The second half was better, apart from when Stuey went in to ‘I Predict a Riot’. I know and like the song but I haven’t played it for five years or more. I fumbled through the crib book of chords but couldn’t find it. By the time I’d located the page, we had segued into another song (I think it may have been ‘Hound Dog’). I may have played three notes of ‘Riot’. One of them may have been the right one.

It was an early finish (school in the morning) and we spent some time talking about future plans. As we always do post gig. “It’s gonna be great,” etc etc. Then we packed up again and after a 38 point turn in the car park to get my car facing the right direction, it was off home to a cup of tea and bed. Ahh, the rock ‘n’ roll lifestyle!

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Tonight’s Gig

I shouldn’t be writing this now. I should be concentrating on playing bass. But quite frankly, the guys are getting on with it and I can play the riff with one hand on open strings, so I’ve got the iPhone out and I’m blogging with the other hand. It’s slow but I can do it and it will give a unique ‘live’ feel to the blog. I’m in the corner with Mike drumming to my right. In front, Stuey is on guitar and vocals. No one can see me properly.

I may be interupted now and again if the key changes or we do a different bit in the song. I’ll let you know when.

There. Just did an improvised middle eight, walking the bass up to the octave. Cool, even if I say so myself.

So we turned up at the pub and the other band sharing the bill were starting their second set, late. The pub was pretty much empty. The weather, which turned nasty this evening… oh, wait, a tricky… stretch my fingers to get this run… there… where was I? The weather probably put a lot of people off. By the time we were ready to go on, the pub was actually empty.

Oh wait, end of song. Better look up at the rapturous applause. Yeah, thanks. Cool. I have to listen to what Stuart is saying to try and guess which song we’re playing next. I know I have a set list, but that only hints at what we might be doing… what? What did he say? In what key? ‘J’? My bass doesn’t go up to J. Excuse me, reader, I have to fake a song in the key of J. Only Stuey…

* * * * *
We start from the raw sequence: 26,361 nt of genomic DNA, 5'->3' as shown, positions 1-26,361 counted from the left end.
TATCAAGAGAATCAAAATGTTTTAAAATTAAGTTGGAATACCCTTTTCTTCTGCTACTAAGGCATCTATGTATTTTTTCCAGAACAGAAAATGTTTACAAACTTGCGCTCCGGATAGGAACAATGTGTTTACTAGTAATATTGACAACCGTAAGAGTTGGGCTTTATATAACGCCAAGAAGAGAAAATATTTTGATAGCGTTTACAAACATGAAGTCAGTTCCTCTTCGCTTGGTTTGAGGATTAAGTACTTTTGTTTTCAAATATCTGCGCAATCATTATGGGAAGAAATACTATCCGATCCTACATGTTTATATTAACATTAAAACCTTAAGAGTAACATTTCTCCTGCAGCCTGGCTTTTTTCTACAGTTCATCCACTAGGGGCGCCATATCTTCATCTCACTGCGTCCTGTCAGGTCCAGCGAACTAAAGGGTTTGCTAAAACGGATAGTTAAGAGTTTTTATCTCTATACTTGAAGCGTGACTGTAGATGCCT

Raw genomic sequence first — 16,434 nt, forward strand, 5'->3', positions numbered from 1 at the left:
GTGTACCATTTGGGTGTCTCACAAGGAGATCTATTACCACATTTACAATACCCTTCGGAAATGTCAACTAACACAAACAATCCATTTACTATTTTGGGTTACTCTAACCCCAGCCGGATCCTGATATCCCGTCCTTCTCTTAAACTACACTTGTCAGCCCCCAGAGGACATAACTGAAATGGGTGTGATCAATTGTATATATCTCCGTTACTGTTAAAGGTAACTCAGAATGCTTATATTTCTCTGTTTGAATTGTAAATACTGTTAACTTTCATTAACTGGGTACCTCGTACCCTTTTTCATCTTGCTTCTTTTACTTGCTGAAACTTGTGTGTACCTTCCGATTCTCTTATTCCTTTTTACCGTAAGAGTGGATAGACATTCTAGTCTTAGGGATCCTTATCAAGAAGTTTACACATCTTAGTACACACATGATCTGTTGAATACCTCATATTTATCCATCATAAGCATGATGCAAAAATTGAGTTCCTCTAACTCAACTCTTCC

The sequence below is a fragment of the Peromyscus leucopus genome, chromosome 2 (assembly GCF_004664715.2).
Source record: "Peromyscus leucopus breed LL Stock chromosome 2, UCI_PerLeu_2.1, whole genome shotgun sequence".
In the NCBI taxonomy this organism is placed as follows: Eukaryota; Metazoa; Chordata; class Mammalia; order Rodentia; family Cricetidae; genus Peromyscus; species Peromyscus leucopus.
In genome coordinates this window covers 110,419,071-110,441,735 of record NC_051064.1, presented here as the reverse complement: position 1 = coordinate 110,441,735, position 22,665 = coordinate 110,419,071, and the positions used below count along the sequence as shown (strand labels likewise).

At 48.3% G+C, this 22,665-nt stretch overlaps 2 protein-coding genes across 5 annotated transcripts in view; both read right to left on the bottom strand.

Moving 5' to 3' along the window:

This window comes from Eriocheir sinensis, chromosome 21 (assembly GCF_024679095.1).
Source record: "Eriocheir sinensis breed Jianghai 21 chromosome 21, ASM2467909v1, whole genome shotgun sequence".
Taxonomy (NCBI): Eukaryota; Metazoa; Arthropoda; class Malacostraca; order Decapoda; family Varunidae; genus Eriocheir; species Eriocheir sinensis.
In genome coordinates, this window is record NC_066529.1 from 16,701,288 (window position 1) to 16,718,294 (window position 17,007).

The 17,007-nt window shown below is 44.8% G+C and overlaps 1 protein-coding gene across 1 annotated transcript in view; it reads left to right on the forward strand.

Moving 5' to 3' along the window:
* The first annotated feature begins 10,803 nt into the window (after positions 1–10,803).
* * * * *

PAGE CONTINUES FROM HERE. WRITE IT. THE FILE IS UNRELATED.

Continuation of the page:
… well, that worked, just.

We could have cancelled the gig. I remember one fabulous weekend a few years ago when Stuey and I, as a duo, were booked to play a three gigs over the weekend. We were going through a busy period and this was the norm. We turned up at the first gig on the Friday night, in a pub in a holiday resort, to find used nappies under the table a drug deal going on in the corner and no one else in the pub. Wait…

… That was close. They decided to end that song early and if I hadn’t been paying attention, I’d be playing a solo now.

Anyway, the landlady told us that we wouldn’t be starting to play until about 10.30 as that was when all the resort staff would finish for the night, and they would be the audience. We decided the money wasn’t worth it and we didn’t like the dodgy surroundings, so we walked out. The following night we were due to play in a pub in Carmarthen. When we got there, there was a disco in full flow and the manager said we’d have to use the disco PA and none of our gear. There was no room to set up and no sign of the disco stopping, and it would have been rubbish to use that gear, which wasn’t up to it. So we walked out. We ended up in Llansteffan, eating chips on the sea front. The rock star lifestyle…

… here’s one I haven’t played before. Turn the volume down, smile, move my fingers around a bit. Nod my head in time with the bass drum…

On the Sunday, the gig was cancelled before we left the house. It was a welcome break in a period when we were playing a lot of gigs.We were dobled booked a few times when the Agent, who got a percentage of our take, failed to do his job properly. The rule for a doble booking was the first band to set up played, so we would race to a gig if we got a hint that there might be a problem.. tricky bit coming up… bom bom bommm… there… but double bookings were always frustrating.

Oh no. I missed what Stuey said. I don’t know what we’re playing. Again. I’ll jut see if I can work out what Stuey is playing. Nope. Oh dear. It sounds like ‘Teenage Kicks’. I’ll play that one. No one will notice. ‘Teenage kicks right through the night, alright. Da da da da dadadadaaaa!’ Yeah, Thanks,  awesome.

That’s the first set over with. It went quite well.

(This post was brought to you by the imagination of Franticsmurf. His conscience would like it to be known that tonight’s gig was cancelled due to lack of interest. Town was empty.)

No photos – below this are adverts that I don’t personally recommend.

That difficult third post